How to Grow Rice
Man has been growing and harvesting rice since at least 5,000 B.C., and probably
a whole lot longer. Archeologist have traced its origin to the rice paddies
in India and Thailand. It is a staple in virtually all of Asia, where billions
of people grow and eat it.
Yes, you too can grow rice! And, why not give it a try? What you need is
a hot, and wet environment, with a long growing season. Short of that, we
will give you a method for growing rice in containers in a greenhouse, or
right on your patio or deck.
Did You Know? World-wide, over 400 million tons of rice is grown annualy.
90% of it is grown in Asia.
I am writing this article on growing rice, amidst one of the rainiest spring
and summer seasons in our area's history. I am not alone in bemoaning that
if this seemingly endless rain continues, I am going to plant rice. In thinking
about this, I also recognized that many areas of the country have experienced
excessive amounts of rain, and even flooding, at one time or another. And,
I am certain that many gardeners in those soggy areas have also proclaimed
that they were going to plant and grow rice.
So, why not follow through on your threat to grow rice!?
Grow Rice On Your Patio or Deck
Grow Rice Outdoors in Your Own Rice
Growing Rice in the U.S.
When we think of growing rice, and the hot, rainy environment it requires,
we usually think of China and other areas of Asia, where rice is a
basic staple. Most people do never think about growing rice in the United
States. It may surprise you to know that not only is the U.S. a major producer,
but in 2017, the U.S. began to export rice to China for the first time!
The U.S. produces 19 billion pounds of rice a year. Arkansas is the largest
producer, growing 40% of the U.S. crop. Other states include California,
Louisiana, Mississippi, Missouri, and Texas.
Rice is grown in the southern states, as the plants need a long growing season,
and hot weather. They also need a lot of rainfall. Irrigation works in place
of monsoon type rainfall.
Days to Harvest: 160
Ideal Soil pH: 5.5 - 6.5
Important Note: Rice grows in shallow, basically non-moving water. This is
an ideal condition for mosquitos.
Acquiring Rice Seeds:
You can scour the internet for a seed source for growing rice. Not too many
companies sell rice for planting. But, you will find a few.
Perhaps the easiest way to get seeds, is to go to your local grocery store
and buy raw, unprocessed, long grain rice. The germination rate may not be
very high, but many seeds will germinate. Note: Do not try to use white rice,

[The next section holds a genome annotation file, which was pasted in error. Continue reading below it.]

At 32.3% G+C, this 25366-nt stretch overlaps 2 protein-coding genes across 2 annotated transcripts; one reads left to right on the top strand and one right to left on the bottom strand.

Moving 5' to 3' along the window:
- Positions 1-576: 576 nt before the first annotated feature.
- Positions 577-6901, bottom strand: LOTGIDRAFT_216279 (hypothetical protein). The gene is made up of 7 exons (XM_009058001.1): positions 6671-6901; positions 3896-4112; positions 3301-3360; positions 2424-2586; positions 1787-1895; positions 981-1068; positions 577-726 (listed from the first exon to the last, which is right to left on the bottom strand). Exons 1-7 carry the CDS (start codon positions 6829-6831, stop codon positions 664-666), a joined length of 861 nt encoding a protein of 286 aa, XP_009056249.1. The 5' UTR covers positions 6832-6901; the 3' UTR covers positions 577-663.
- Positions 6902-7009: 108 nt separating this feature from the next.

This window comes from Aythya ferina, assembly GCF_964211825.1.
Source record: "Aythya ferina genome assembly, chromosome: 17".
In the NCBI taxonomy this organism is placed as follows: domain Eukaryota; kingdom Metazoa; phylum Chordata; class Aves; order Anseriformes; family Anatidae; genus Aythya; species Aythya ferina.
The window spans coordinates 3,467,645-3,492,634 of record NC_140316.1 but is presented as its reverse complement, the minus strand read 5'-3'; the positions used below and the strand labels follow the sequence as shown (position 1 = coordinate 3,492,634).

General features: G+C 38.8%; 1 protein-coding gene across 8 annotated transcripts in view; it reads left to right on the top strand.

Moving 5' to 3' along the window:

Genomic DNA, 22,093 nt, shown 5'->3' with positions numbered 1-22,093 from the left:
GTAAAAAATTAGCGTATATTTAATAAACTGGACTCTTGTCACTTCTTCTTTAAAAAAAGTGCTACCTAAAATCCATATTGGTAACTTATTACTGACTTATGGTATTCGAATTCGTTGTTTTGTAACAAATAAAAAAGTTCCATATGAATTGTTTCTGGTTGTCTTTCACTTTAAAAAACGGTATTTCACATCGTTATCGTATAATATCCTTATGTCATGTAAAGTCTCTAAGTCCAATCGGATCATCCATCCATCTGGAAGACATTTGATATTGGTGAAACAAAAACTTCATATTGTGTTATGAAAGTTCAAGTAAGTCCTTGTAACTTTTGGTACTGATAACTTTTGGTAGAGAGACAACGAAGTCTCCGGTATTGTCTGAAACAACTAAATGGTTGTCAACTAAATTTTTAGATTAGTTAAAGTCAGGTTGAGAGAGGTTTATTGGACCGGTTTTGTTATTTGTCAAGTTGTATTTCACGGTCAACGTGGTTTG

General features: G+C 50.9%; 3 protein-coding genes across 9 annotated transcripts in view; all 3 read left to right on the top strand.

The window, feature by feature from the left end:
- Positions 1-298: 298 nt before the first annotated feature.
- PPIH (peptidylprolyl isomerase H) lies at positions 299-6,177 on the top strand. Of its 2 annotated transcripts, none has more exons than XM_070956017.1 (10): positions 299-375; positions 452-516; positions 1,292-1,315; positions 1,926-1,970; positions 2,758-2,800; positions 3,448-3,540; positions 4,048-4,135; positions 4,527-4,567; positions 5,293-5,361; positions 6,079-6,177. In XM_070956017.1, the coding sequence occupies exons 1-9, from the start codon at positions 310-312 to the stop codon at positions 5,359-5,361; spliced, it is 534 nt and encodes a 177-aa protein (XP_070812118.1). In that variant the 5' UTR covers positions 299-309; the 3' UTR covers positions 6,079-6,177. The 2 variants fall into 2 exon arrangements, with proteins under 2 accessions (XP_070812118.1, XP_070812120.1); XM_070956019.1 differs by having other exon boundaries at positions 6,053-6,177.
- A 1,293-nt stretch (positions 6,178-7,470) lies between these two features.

It has been processed and will not germinate.
Growing Rice Plants in Containers:
It is fun and novel to grow rice on your patio or deck. Your gardening friends
will be in awe!
Use clean plastic containers, like a milk jug or a bucket. They need to be
several inches deep.
Add 6 - 8 inches of dirt. You can also use potting soil.
Add water into the container. After it has soaked into the soil, continue
to add water until it is about 2 inches above the level of the soil. Maintain
this level through the early growth stage.
Take a handful or two of seeds (depending upon the size of the container),
and sprinkle the rice seeds into the water. The seeds will settle to
the bottom of the water, and germinate on the top of the soil.
Place the container in a warm, sunny location, on your patio or deck. Bring
the container indoors on cool or cold nights. In more northerly areas, you
may have to get an early start, by starting the rice indoors before warm
It is important to maintain a warm environment.
After the seeds germinate and are about six inches above the water level,
increase the water level to four inches above the soil
Do not add any additional water. As the rice continues to grow and mature,
the water will slowly evaporate or be used by the plants. By harvest time,
the water will be about at soil level.
Growing Rice Plants Outdoors:
Rice plants need a hot, humid, rainy environment, and a long growing season
To grow rice, you need an area that can be flooded and will retain water.
The flooded field is known as a "rice paddy ". Sandy soils will not do, as
water will soak right through. The planting site should also be in full sun.
Flood your rice paddy with a couple inches of water.
Spread rice across the field. It will sink to the soil and germinate in the
warm, wet environment.
After the plant has grown 5-6 inches, increase the water to 4 inches above
the soil. Then, add no more water.
By the time the water evaporates, the rice will begin to ripen. Green stalks
will appear. They will ripen to a golden brown.
Rice is ready to harvest when the stalks turn from green to a golden color.
Cut the stalk and allow them to dry in a warm, dry place, about 2- 3 weeks.
After they have dried, roast the rice in the oven, or a dehydrator, at 175
- 200 ° F. for one hour.
Remove the hulls by hand, a somewhat tedious job.
Temperatures - Ideal germination temperature by vegetable
Ideal Soil pH -